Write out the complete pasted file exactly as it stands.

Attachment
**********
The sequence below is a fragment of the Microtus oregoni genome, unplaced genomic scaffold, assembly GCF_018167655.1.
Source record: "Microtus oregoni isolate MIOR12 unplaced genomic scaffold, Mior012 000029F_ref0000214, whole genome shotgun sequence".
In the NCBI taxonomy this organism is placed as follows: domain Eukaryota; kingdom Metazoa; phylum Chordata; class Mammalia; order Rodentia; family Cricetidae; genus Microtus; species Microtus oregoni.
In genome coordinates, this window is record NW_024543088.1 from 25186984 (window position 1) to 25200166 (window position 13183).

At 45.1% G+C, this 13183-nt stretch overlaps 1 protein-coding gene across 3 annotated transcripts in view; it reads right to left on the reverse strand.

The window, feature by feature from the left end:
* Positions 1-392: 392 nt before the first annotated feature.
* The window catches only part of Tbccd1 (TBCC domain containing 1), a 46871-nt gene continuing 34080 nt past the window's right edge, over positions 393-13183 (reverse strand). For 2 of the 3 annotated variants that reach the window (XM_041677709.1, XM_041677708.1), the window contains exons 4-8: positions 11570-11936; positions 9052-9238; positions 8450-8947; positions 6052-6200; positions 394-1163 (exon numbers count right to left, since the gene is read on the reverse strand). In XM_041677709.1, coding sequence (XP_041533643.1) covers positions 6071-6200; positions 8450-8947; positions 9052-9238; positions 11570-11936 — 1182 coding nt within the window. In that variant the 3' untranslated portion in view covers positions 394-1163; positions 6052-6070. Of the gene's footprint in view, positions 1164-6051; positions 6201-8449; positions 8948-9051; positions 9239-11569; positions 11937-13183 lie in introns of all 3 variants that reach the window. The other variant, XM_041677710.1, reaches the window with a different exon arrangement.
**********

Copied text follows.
The sequence below is a fragment of the Microtus oregoni genome, unplaced genomic scaffold, assembly GCF_018167655.1.
Source record: "Microtus oregoni isolate MIOR12 unplaced genomic scaffold, Mior012 000029F_ref0000214, whole genome shotgun sequence".
In the NCBI taxonomy this organism is placed as follows: domain Eukaryota; kingdom Metazoa; phylum Chordata; class Mammalia; order Rodentia; family Cricetidae; genus Microtus; species Microtus oregoni.
In genome coordinates, this window is record NW_024543088.1 from 25186984 (window position 1) to 25200166 (window position 13183).

At 45.1% G+C, this 13183-nt stretch overlaps 1 protein-coding gene across 3 annotated transcripts in view; it reads right to left on the reverse strand.

The window, feature by feature from the left end:
* Positions 1-392: 392 nt before the first annotated feature.
* The window catches only part of Tbccd1 (TBCC domain containing 1), a 46871-nt gene continuing 34080 nt past the window's right edge, over positions 393-13183 (reverse strand). For 2 of the 3 annotated variants that reach the window (XM_041677709.1, XM_041677708.1), the window contains exons 4-8: positions 11570-11936; positions 9052-9238; positions 8450-8947; positions 6052-6200; positions 394-1163 (exon numbers count right to left, since the gene is read on the reverse strand). In XM_041677709.1, coding sequence (XP_041533643.1) covers positions 6071-6200; positions 8450-8947; positions 9052-9238; positions 11570-11936 — 1182 coding nt within the window. In that variant the 3' untranslated portion in view covers positions 394-1163; positions 6052-6070. Of the gene's footprint in view, positions 1164-6051; positions 6201-8449; positions 8948-9051; positions 9239-11569; positions 11937-13183 lie in introns of all 3 variants that reach the window. The other variant, XM_041677710.1, reaches the window with a different exon arrangement.